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Cost of Thoughts: Bolts of Intuition and the Calms Between

Every idea that costs a lot carries in its train a host of cheap ones; among these are even some that are useful.

— Ludwig Wittgenstein

Somewhere within the space of thoughts there is the cost of them. Beyond such abstractions as fleeting currency and bartering, there is energy and Time, those inextricable agents that ebb and flow like a manic sea. To think of thinking a thought, one might consider the chaos those thoughts are extracted from, like a potato pulled from the sludge on Acheron’s shore. There’s also the prospect of a certain quietude that falls upon the mind, like the eye of a hurricane, a pristine moment with dark horizons all round, but enough light and calm to see that thought drifting right in front of the inner-eye. In the flux of that storm, a sticky debris strikes, leaving cheap thoughts clinging to the fragile focus, while the calmness of the storm’s eye makes everything seem precious, a negative storm in itself. The ideal of an ideal mental state for thinking costly thoughts is as absurd as the regurgitated concept of world peace. It’s a nice thought, but cannot exist in this reality.

How long a time lies in one little word.

— Shakespeare’s, Richard II

Does a costly thought weigh more than a cheap one? In other words, does a costly thought just blow by and stick as surely as the cheap? Cost in the cognitive realm is measured in energy expended through time, C=E~T. Time is always stolen, making us all thieves, since every moment spent doing something is representative of the countless others forsaken. While the storm rages, does the accumulation of cheap thoughts lead to a costly one? The questioning itself is a whirlwind (naturally), one that needs some kind of way for the one’s considering it to ground themselves. Significant durations of time and energy don’t necessitate a costly thought. If that were the case, good ideas would require no more than a handful of hours and a metaphorical bump of cocaine, not to say that such methods haven’t worked before. But this is not necessarily so. Costly thoughts can come in the cheapest of ways, often in the midst of doing mundane things in the bright world, outside of the deep, dark, dampness within. Like a fairy ring of mushrooms sprouting overnight, these thoughts seem to come from nowhere. But just as the subterranean mycelium is tangled into maddening multitudes, ever-active, so the synapses of the mind are always firing away, unseen and sometimes inquisitively.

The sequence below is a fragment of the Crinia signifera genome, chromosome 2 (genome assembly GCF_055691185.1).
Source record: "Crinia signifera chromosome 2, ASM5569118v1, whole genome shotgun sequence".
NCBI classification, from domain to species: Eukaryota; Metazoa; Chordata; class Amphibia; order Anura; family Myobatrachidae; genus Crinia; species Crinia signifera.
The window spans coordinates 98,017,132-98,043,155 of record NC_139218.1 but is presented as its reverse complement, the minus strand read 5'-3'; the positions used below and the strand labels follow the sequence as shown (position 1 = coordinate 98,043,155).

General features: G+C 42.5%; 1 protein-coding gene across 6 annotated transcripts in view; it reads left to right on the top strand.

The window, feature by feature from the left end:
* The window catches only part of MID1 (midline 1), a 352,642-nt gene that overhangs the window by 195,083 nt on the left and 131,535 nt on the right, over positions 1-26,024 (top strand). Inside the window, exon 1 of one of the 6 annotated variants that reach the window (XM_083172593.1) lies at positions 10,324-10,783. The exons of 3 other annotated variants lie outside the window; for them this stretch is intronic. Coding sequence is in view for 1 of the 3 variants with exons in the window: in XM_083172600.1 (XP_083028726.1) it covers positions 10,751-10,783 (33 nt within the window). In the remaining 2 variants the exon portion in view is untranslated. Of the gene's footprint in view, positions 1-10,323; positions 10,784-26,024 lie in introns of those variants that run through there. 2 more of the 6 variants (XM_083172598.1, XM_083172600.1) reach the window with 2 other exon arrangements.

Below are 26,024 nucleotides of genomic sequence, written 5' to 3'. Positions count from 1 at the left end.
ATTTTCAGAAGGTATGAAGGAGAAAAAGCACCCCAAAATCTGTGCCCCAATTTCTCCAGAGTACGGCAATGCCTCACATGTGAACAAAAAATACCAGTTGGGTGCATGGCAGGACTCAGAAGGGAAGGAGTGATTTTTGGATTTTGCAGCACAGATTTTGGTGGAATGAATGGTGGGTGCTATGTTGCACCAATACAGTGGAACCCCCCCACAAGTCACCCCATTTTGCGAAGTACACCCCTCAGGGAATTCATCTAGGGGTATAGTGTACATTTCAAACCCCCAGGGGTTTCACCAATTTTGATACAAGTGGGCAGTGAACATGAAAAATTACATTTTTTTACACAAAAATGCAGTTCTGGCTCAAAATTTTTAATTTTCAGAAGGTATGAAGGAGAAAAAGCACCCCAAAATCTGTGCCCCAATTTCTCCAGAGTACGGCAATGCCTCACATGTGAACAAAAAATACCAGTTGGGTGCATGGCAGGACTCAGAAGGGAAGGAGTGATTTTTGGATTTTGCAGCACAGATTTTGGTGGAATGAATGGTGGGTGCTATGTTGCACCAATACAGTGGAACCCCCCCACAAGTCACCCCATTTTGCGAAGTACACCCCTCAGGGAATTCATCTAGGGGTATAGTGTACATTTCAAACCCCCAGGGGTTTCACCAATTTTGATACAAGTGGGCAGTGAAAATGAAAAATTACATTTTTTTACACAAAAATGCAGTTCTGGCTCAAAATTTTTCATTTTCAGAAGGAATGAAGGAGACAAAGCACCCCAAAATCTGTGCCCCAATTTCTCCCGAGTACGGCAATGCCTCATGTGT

O time, thou must untangle this, not I.

It is too hard a knot for me t’ untie.

— Shakespeare’s, Twelfth Night

Costly thoughts can be as light as a mote of dust and as heavy of the head that carries it. Such uncertain weights are only further complicated by the tangle of cheap thoughts. And yet…time-cheap weeds hold this broken world together, weeds that are only considered weeds according to the circumstance in which they grow. Dandelions might turn a suburban homeowner’s face red with fury, while chefs in Brooklyn will blush at the site of fresh dandelion greens growing in Prospect Park, a smart addition to an arugula salad. With that in mind, bestowing the labels cheap or costly to thoughts seems foolish. Nevertheless, some thoughts are terribly costly, taking years to shake the yoke of sticky ones. Perhaps it all comes down to the nature of the cognitive storm. Just as a worldly storm destroys as much as it brings sustaining winds and rain, so the internal storm needs those sticky thoughts as much as the precious ones, since both are as interdependent as clouds and rain, bolts of intuition and the calms between.

Hayden Moore

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